COVID-19: What does "flattening the curve" mean?

Take the mystery out of the curve.

Take the mystery out of the curve

In the media, the expression "flattening the curve" is often accompanied by a graph showing two curves placed side by side: one is comparable to a mountain, high and pointed, and the other resembles a broad hill.

This depiction, widely shared since the start of the coronavirus (SARS-CoV-2) outbreak, represents the number of COVID-19 infections recorded each day as a function of the days that have passed since the very first case.

The difference between the two curves? The absence or presence of public health measures designed to slow the spread of the virus.

The curves are therefore a representation of the evolution of an epidemic with and without preventive actions.

Know how to interpret the results

Here’s how to read these two curves:

  1. The first curve, sharp and high, illustrates the potential situation in the absence of public health interventions. It shows that more people will be infected with the coronavirus and that the expected peak number of cases (i.e., the peak of the outbreak) will be reached more quickly.
  2. The second curve, the hill-like one, represents the potential situation with public health intervention. The cases increase at a slower rate, and the peak of the outbreak is lower and occurs later.

 

Saving time: Why we want to slow the outbreak

What could a sudden and massive "explosion" of SARS-CoV-2 cases cause? It could have a dramatic effect on the already stretched health care system.

In the case of the first curve, at some point, with the number of cases being so high, health services would no longer be able to provide adequate care to infected people. This situation has been experienced in China and Italy, among others, where it has led to a higher number of deaths. This is because in an overburdened health system, many patients do not have access to the medical services and equipment they need.

If we look at the second curve, the threshold of saturation of health services is not exceeded. Health services are able to better prepare and respond to a growing but controlled demand for care. In other words, the system does not collapse under the magnitude of the task.

 

What public health measures need to be taken to reduce contamination?

There is currently no vaccine or recognized antiviral cure for COVID-19 for the general population. Only so-called "public health" measures are available to reduce contamination.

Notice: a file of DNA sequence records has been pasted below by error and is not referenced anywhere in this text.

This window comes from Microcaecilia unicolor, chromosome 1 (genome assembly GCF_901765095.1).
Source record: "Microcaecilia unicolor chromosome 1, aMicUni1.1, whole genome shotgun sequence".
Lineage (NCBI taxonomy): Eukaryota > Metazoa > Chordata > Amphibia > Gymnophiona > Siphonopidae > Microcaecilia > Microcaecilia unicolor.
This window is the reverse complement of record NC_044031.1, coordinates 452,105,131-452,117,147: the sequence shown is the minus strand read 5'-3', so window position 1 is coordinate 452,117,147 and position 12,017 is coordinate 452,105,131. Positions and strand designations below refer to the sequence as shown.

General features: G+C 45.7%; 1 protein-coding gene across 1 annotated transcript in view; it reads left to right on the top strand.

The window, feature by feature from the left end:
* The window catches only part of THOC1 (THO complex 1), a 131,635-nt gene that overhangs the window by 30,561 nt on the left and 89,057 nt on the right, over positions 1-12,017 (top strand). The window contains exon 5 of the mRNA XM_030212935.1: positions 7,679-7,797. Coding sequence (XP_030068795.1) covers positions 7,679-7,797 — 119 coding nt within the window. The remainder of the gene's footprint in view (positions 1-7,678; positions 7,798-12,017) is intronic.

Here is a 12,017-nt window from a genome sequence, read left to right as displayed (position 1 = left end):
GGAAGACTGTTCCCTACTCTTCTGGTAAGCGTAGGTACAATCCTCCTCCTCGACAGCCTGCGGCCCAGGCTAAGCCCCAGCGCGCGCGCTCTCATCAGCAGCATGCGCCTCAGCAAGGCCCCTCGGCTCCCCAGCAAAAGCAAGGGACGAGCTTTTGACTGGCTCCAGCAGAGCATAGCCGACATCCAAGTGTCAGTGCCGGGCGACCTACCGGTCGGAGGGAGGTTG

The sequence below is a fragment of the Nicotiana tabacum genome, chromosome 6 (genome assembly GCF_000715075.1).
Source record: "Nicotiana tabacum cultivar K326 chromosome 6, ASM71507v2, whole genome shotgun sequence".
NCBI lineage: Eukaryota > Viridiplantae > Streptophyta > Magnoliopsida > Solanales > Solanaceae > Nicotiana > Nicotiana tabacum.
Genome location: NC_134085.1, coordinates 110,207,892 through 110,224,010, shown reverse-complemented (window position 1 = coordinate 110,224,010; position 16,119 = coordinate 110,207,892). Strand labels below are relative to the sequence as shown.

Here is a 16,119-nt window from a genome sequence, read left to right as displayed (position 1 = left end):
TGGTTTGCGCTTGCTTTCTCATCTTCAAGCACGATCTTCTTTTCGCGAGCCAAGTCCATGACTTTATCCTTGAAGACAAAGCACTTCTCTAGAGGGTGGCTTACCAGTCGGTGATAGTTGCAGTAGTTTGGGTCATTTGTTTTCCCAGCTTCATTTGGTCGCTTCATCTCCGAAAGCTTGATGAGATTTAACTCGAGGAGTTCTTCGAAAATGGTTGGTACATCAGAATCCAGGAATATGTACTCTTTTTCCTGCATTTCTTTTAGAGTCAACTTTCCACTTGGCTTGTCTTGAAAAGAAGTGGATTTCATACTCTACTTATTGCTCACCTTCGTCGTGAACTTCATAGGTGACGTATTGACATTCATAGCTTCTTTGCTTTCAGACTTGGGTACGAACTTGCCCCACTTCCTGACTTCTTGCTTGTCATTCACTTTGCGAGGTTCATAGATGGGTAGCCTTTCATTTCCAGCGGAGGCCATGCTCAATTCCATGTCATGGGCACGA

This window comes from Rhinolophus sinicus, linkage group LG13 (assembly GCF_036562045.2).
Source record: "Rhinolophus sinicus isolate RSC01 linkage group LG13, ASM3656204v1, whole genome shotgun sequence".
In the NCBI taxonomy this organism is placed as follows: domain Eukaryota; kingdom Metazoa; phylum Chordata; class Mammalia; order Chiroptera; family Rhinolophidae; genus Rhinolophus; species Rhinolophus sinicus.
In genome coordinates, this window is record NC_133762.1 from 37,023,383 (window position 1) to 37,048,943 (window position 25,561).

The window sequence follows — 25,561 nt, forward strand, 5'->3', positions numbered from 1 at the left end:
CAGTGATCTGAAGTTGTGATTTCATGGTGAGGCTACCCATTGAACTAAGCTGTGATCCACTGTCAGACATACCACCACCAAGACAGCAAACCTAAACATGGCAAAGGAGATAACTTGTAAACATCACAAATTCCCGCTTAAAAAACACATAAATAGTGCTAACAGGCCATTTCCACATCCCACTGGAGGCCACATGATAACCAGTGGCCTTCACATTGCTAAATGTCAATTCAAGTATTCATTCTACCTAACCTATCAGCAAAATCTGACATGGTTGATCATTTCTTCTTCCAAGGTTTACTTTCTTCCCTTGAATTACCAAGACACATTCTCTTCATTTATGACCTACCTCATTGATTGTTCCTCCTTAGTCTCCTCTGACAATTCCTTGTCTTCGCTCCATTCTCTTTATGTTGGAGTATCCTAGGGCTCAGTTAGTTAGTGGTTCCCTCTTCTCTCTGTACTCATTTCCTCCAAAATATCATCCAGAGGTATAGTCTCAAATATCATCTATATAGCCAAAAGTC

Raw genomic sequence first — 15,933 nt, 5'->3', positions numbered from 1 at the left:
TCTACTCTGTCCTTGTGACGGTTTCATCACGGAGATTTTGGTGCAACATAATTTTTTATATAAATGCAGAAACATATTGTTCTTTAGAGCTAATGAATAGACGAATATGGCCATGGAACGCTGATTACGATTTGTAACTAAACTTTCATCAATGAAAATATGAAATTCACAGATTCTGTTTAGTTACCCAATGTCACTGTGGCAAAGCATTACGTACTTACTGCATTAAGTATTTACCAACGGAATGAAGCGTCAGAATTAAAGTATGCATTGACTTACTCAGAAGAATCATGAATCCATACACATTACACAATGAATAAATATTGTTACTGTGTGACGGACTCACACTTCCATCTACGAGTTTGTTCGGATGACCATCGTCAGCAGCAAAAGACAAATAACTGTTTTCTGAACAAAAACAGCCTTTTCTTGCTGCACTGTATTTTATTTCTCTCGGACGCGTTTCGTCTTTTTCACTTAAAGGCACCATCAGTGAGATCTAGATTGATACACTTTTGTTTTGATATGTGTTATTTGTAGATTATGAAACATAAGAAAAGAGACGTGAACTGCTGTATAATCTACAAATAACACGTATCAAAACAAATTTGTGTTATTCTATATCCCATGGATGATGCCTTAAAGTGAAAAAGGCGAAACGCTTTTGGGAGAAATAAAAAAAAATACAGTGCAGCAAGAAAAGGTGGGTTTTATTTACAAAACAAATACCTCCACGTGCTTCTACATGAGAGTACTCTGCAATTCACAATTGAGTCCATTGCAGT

These are measures that we can take individually. Here are some examples:

  • Limit movements to essential tasks only
  • Stay at home if over the age of 70
  • Practise social distancing (stay a minimum of 2 metres away from others)
  • Adopt exemplary hand hygiene: wash your hands before and after preparing a meal, after coughing/sneezing into a handkerchief, after using the toilet, etc.
  • Cough and sneeze into the crook of your elbow or into a tissue (make sure to dispose of it in a closed garbage can)
  • Avoid bringing your hands to your face
  • Clean frequently used surfaces and objects
  • Self-isolate if you believe you may have contracted the virus
  • if infection is confirmed, follow the recommended isolation guidelines

They also include community actions, such as the following:

  • Cancellation of both indoor and outdoor gatherings
  • Closure of gathering places (e.g., restaurants, cinemas, theatres)
  • Closure of schools and daycares
  • Facilitation of telework

Every member of society can contribute to eradicating the current threat. We must put the collective good first. Everyone can act responsibly and conscientiously and adopt safe behaviour.

Together, we can fight COVID-19.

 

Browse our other articles on the pandemic:

  1. The basics of COVID 19
  2. How do you achieve effective disinfection?
  3. COVID-19: How to self-isolate effectively
  4. Coronavirus: Why is there a 30-day limit on drug renewal?
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COVID-19: What does "flattening the curve" mean?

Take the mystery out of the curve.
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